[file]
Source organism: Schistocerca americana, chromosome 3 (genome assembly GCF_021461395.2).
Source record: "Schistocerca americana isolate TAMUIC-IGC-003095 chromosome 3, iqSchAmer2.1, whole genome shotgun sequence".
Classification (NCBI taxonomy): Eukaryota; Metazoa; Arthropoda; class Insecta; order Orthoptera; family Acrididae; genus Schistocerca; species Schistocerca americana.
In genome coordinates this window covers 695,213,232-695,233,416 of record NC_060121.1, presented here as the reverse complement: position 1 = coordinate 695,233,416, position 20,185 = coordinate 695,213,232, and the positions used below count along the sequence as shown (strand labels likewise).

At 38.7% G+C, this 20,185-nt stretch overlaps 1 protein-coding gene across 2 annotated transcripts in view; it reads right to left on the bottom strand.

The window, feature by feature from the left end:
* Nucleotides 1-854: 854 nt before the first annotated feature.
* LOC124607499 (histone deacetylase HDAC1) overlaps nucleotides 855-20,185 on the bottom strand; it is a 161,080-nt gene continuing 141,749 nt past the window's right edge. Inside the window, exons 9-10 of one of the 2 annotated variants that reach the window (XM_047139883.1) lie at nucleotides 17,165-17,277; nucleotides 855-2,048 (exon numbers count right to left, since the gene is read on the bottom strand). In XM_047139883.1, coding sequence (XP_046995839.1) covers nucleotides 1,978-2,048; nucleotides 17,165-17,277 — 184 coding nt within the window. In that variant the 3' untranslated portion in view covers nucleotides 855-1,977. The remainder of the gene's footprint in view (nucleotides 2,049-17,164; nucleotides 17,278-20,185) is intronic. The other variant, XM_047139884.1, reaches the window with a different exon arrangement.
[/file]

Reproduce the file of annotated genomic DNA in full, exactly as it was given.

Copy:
Source organism: Schistocerca americana, chromosome 3 (genome assembly GCF_021461395.2).
Source record: "Schistocerca americana isolate TAMUIC-IGC-003095 chromosome 3, iqSchAmer2.1, whole genome shotgun sequence".
Classification (NCBI taxonomy): Eukaryota; Metazoa; Arthropoda; class Insecta; order Orthoptera; family Acrididae; genus Schistocerca; species Schistocerca americana.
In genome coordinates this window covers 695,213,232-695,233,416 of record NC_060121.1, presented here as the reverse complement: position 1 = coordinate 695,233,416, position 20,185 = coordinate 695,213,232, and the positions used below count along the sequence as shown (strand labels likewise).

At 38.7% G+C, this 20,185-nt stretch overlaps 1 protein-coding gene across 2 annotated transcripts in view; it reads right to left on the bottom strand.

The window, feature by feature from the left end:
* Nucleotides 1-854: 854 nt before the first annotated feature.
* LOC124607499 (histone deacetylase HDAC1) overlaps nucleotides 855-20,185 on the bottom strand; it is a 161,080-nt gene continuing 141,749 nt past the window's right edge. Inside the window, exons 9-10 of one of the 2 annotated variants that reach the window (XM_047139883.1) lie at nucleotides 17,165-17,277; nucleotides 855-2,048 (exon numbers count right to left, since the gene is read on the bottom strand). In XM_047139883.1, coding sequence (XP_046995839.1) covers nucleotides 1,978-2,048; nucleotides 17,165-17,277 — 184 coding nt within the window. In that variant the 3' untranslated portion in view covers nucleotides 855-1,977. The remainder of the gene's footprint in view (nucleotides 2,049-17,164; nucleotides 17,278-20,185) is intronic. The other variant, XM_047139884.1, reaches the window with a different exon arrangement.